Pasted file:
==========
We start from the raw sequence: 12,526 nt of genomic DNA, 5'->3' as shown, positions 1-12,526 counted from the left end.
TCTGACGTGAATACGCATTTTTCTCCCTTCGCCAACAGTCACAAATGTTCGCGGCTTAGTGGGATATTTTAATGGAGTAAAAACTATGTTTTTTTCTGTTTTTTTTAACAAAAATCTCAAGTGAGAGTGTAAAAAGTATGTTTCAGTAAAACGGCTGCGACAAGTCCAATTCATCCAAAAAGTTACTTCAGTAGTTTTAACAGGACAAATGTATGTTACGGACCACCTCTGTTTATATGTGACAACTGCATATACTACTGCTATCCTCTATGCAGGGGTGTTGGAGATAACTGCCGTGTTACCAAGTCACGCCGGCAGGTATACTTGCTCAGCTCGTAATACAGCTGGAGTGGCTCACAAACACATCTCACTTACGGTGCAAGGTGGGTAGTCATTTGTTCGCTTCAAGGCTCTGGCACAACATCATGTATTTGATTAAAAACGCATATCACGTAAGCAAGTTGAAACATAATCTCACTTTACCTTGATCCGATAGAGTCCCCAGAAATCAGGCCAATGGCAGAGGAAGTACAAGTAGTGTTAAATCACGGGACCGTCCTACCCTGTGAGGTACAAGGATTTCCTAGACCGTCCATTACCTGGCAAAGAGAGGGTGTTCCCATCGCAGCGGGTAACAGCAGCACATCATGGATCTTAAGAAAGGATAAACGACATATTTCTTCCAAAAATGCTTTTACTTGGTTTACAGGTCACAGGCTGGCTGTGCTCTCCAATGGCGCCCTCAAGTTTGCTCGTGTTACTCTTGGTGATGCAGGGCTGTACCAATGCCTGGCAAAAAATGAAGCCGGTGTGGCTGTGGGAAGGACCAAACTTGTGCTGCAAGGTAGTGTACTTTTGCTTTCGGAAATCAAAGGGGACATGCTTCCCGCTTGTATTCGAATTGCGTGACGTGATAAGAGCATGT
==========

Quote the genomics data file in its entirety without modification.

We start from the raw sequence: 12,526 nt of genomic DNA, 5'->3' as shown, positions 1-12,526 counted from the left end.
TCTGACGTGAATACGCATTTTTCTCCCTTCGCCAACAGTCACAAATGTTCGCGGCTTAGTGGGATATTTTAATGGAGTAAAAACTATGTTTTTTTCTGTTTTTTTTAACAAAAATCTCAAGTGAGAGTGTAAAAAGTATGTTTCAGTAAAACGGCTGCGACAAGTCCAATTCATCCAAAAAGTTACTTCAGTAGTTTTAACAGGACAAATGTATGTTACGGACCACCTCTGTTTATATGTGACAACTGCATATACTACTGCTATCCTCTATGCAGGGGTGTTGGAGATAACTGCCGTGTTACCAAGTCACGCCGGCAGGTATACTTGCTCAGCTCGTAATACAGCTGGAGTGGCTCACAAACACATCTCACTTACGGTGCAAGGTGGGTAGTCATTTGTTCGCTTCAAGGCTCTGGCACAACATCATGTATTTGATTAAAAACGCATATCACGTAAGCAAGTTGAAACATAATCTCACTTTACCTTGATCCGATAGAGTCCCCAGAAATCAGGCCAATGGCAGAGGAAGTACAAGTAGTGTTAAATCACGGGACCGTCCTACCCTGTGAGGTACAAGGATTTCCTAGACCGTCCATTACCTGGCAAAGAGAGGGTGTTCCCATCGCAGCGGGTAACAGCAGCACATCATGGATCTTAAGAAAGGATAAACGACATATTTCTTCCAAAAATGCTTTTACTTGGTTTACAGGTCACAGGCTGGCTGTGCTCTCCAATGGCGCCCTCAAGTTTGCTCGTGTTACTCTTGGTGATGCAGGGCTGTACCAATGCCTGGCAAAAAATGAAGCCGGTGTGGCTGTGGGAAGGACCAAACTTGTGCTGCAAGGTAGTGTACTTTTGCTTTCGGAAATCAAAGGGGACATGCTTCCCGCTTGTATTCGAATTGCGTGACGTGATAAGAGCATGT